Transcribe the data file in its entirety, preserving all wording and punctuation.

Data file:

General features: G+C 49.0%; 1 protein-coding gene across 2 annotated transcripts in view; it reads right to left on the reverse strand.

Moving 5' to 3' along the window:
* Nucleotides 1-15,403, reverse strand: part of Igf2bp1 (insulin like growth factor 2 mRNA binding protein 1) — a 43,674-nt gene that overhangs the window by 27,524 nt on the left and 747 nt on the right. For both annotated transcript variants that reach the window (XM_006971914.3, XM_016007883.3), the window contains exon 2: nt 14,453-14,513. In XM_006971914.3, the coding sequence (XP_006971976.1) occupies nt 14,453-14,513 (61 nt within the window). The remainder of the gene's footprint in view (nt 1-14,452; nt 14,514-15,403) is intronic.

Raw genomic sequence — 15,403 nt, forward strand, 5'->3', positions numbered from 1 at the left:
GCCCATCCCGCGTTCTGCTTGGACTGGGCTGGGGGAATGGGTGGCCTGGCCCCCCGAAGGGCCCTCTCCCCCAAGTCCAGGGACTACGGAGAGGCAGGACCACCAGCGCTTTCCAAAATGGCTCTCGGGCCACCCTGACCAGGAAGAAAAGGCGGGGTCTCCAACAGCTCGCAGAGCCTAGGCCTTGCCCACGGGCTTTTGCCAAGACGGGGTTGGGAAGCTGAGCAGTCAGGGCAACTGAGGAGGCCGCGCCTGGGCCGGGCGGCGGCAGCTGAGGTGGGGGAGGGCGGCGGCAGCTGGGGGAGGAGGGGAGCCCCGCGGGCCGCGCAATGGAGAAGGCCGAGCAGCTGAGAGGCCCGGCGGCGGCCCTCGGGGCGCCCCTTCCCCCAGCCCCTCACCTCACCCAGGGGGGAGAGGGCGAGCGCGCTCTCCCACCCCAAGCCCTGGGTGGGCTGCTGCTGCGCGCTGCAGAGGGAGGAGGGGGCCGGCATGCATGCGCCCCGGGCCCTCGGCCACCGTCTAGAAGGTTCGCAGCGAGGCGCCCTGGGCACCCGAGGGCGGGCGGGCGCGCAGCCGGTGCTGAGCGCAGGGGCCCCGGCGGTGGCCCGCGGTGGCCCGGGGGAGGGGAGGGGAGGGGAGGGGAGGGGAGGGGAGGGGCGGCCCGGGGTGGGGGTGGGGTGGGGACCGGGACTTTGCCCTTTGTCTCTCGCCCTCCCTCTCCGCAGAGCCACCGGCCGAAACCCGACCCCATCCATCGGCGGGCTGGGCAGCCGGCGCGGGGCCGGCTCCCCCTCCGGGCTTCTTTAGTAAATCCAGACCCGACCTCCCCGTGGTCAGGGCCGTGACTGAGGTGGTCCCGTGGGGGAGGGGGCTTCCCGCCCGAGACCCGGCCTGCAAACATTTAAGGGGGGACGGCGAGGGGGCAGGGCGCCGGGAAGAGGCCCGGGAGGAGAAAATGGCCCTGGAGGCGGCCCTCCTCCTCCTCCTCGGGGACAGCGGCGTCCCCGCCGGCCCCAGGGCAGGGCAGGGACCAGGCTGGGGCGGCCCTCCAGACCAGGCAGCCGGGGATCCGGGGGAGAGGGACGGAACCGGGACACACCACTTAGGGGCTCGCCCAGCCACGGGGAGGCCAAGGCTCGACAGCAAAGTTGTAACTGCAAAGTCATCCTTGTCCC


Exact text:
General features: G+C 49.0%; 1 protein-coding gene across 2 annotated transcripts in view; it reads right to left on the reverse strand.

Moving 5' to 3' along the window:
* Nucleotides 1-15,403, reverse strand: part of Igf2bp1 (insulin like growth factor 2 mRNA binding protein 1) — a 43,674-nt gene that overhangs the window by 27,524 nt on the left and 747 nt on the right. For both annotated transcript variants that reach the window (XM_006971914.3, XM_016007883.3), the window contains exon 2: nt 14,453-14,513. In XM_006971914.3, the coding sequence (XP_006971976.1) occupies nt 14,453-14,513 (61 nt within the window). The remainder of the gene's footprint in view (nt 1-14,452; nt 14,514-15,403) is intronic.

Raw genomic sequence — 15,403 nt, forward strand, 5'->3', positions numbered from 1 at the left:
GCCCATCCCGCGTTCTGCTTGGACTGGGCTGGGGGAATGGGTGGCCTGGCCCCCCGAAGGGCCCTCTCCCCCAAGTCCAGGGACTACGGAGAGGCAGGACCACCAGCGCTTTCCAAAATGGCTCTCGGGCCACCCTGACCAGGAAGAAAAGGCGGGGTCTCCAACAGCTCGCAGAGCCTAGGCCTTGCCCACGGGCTTTTGCCAAGACGGGGTTGGGAAGCTGAGCAGTCAGGGCAACTGAGGAGGCCGCGCCTGGGCCGGGCGGCGGCAGCTGAGGTGGGGGAGGGCGGCGGCAGCTGGGGGAGGAGGGGAGCCCCGCGGGCCGCGCAATGGAGAAGGCCGAGCAGCTGAGAGGCCCGGCGGCGGCCCTCGGGGCGCCCCTTCCCCCAGCCCCTCACCTCACCCAGGGGGGAGAGGGCGAGCGCGCTCTCCCACCCCAAGCCCTGGGTGGGCTGCTGCTGCGCGCTGCAGAGGGAGGAGGGGGCCGGCATGCATGCGCCCCGGGCCCTCGGCCACCGTCTAGAAGGTTCGCAGCGAGGCGCCCTGGGCACCCGAGGGCGGGCGGGCGCGCAGCCGGTGCTGAGCGCAGGGGCCCCGGCGGTGGCCCGCGGTGGCCCGGGGGAGGGGAGGGGAGGGGAGGGGAGGGGAGGGGAGGGGCGGCCCGGGGTGGGGGTGGGGTGGGGACCGGGACTTTGCCCTTTGTCTCTCGCCCTCCCTCTCCGCAGAGCCACCGGCCGAAACCCGACCCCATCCATCGGCGGGCTGGGCAGCCGGCGCGGGGCCGGCTCCCCCTCCGGGCTTCTTTAGTAAATCCAGACCCGACCTCCCCGTGGTCAGGGCCGTGACTGAGGTGGTCCCGTGGGGGAGGGGGCTTCCCGCCCGAGACCCGGCCTGCAAACATTTAAGGGGGGACGGCGAGGGGGCAGGGCGCCGGGAAGAGGCCCGGGAGGAGAAAATGGCCCTGGAGGCGGCCCTCCTCCTCCTCCTCGGGGACAGCGGCGTCCCCGCCGGCCCCAGGGCAGGGCAGGGACCAGGCTGGGGCGGCCCTCCAGACCAGGCAGCCGGGGATCCGGGGGAGAGGGACGGAACCGGGACACACCACTTAGGGGCTCGCCCAGCCACGGGGAGGCCAAGGCTCGACAGCAAAGTTGTAACTGCAAAGTCATCCTTGTCCC